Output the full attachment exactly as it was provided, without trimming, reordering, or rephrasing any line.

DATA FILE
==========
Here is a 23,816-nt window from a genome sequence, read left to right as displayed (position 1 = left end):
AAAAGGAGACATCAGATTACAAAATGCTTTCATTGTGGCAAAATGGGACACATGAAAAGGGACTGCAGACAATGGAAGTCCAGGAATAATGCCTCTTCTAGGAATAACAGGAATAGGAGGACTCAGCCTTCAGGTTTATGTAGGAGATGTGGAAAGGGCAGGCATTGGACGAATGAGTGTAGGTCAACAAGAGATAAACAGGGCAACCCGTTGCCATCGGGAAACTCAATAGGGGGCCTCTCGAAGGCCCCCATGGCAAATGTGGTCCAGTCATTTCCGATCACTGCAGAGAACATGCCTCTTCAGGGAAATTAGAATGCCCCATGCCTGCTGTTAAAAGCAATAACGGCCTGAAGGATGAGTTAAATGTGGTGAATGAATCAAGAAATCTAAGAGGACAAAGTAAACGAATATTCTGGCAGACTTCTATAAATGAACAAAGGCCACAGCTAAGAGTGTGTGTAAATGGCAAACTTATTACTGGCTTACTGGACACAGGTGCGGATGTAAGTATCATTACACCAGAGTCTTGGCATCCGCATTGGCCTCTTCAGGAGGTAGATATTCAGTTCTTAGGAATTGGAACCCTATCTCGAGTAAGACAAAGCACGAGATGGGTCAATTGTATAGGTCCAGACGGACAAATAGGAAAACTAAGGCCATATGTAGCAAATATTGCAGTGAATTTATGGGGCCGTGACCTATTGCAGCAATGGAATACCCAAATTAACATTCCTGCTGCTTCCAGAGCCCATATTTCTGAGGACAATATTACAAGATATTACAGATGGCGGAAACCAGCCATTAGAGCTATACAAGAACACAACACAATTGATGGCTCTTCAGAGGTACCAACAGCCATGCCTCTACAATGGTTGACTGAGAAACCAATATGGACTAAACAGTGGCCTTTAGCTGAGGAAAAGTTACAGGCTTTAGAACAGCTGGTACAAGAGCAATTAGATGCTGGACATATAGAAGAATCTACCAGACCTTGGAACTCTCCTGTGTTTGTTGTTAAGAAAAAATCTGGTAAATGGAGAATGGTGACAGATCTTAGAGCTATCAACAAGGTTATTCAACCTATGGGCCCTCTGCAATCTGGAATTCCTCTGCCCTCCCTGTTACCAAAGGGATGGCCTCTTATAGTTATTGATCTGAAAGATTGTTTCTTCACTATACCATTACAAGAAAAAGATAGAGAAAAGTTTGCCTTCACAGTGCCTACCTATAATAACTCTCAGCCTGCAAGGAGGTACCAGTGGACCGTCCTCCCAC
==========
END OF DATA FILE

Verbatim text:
Here is a 23,816-nt window from a genome sequence, read left to right as displayed (position 1 = left end):
AAAAGGAGACATCAGATTACAAAATGCTTTCATTGTGGCAAAATGGGACACATGAAAAGGGACTGCAGACAATGGAAGTCCAGGAATAATGCCTCTTCTAGGAATAACAGGAATAGGAGGACTCAGCCTTCAGGTTTATGTAGGAGATGTGGAAAGGGCAGGCATTGGACGAATGAGTGTAGGTCAACAAGAGATAAACAGGGCAACCCGTTGCCATCGGGAAACTCAATAGGGGGCCTCTCGAAGGCCCCCATGGCAAATGTGGTCCAGTCATTTCCGATCACTGCAGAGAACATGCCTCTTCAGGGAAATTAGAATGCCCCATGCCTGCTGTTAAAAGCAATAACGGCCTGAAGGATGAGTTAAATGTGGTGAATGAATCAAGAAATCTAAGAGGACAAAGTAAACGAATATTCTGGCAGACTTCTATAAATGAACAAAGGCCACAGCTAAGAGTGTGTGTAAATGGCAAACTTATTACTGGCTTACTGGACACAGGTGCGGATGTAAGTATCATTACACCAGAGTCTTGGCATCCGCATTGGCCTCTTCAGGAGGTAGATATTCAGTTCTTAGGAATTGGAACCCTATCTCGAGTAAGACAAAGCACGAGATGGGTCAATTGTATAGGTCCAGACGGACAAATAGGAAAACTAAGGCCATATGTAGCAAATATTGCAGTGAATTTATGGGGCCGTGACCTATTGCAGCAATGGAATACCCAAATTAACATTCCTGCTGCTTCCAGAGCCCATATTTCTGAGGACAATATTACAAGATATTACAGATGGCGGAAACCAGCCATTAGAGCTATACAAGAACACAACACAATTGATGGCTCTTCAGAGGTACCAACAGCCATGCCTCTACAATGGTTGACTGAGAAACCAATATGGACTAAACAGTGGCCTTTAGCTGAGGAAAAGTTACAGGCTTTAGAACAGCTGGTACAAGAGCAATTAGATGCTGGACATATAGAAGAATCTACCAGACCTTGGAACTCTCCTGTGTTTGTTGTTAAGAAAAAATCTGGTAAATGGAGAATGGTGACAGATCTTAGAGCTATCAACAAGGTTATTCAACCTATGGGCCCTCTGCAATCTGGAATTCCTCTGCCCTCCCTGTTACCAAAGGGATGGCCTCTTATAGTTATTGATCTGAAAGATTGTTTCTTCACTATACCATTACAAGAAAAAGATAGAGAAAAGTTTGCCTTCACAGTGCCTACCTATAATAACTCTCAGCCTGCAAGGAGGTACCAGTGGACCGTCCTCCCAC